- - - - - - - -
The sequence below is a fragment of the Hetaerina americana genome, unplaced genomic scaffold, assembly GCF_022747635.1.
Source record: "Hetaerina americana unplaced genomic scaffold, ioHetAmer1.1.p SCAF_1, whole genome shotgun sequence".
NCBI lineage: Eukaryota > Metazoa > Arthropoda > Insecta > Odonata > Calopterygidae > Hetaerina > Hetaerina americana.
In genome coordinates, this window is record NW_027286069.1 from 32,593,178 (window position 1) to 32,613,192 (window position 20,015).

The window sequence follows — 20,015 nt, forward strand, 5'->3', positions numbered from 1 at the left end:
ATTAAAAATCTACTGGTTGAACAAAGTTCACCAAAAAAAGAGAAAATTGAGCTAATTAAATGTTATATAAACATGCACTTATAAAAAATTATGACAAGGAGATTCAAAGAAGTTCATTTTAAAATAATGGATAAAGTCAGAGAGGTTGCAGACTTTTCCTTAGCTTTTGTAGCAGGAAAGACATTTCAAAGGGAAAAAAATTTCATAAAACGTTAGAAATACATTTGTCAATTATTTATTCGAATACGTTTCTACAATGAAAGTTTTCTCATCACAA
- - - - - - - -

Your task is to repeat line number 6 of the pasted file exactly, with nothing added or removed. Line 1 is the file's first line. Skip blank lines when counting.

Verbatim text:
ATTAAAAATCTACTGGTTGAACAAAGTTCACCAAAAAAAGAGAAAATTGAGCTAATTAAATGTTATATAAACATGCACTTATAAAAAATTATGACAAGGAGATTCAAAGAAGTTCATTTTAAAATAATGGATAAAGTCAGAGAGGTTGCAGACTTTTCCTTAGCTTTTGTAGCAGGAAAGACATTTCAAAGGGAAAAAAATTTCATAAAACGTTAGAAATACATTTGTCAATTATTTATTCGAATACGTTTCTACAATGAAAGTTTTCTCATCACAA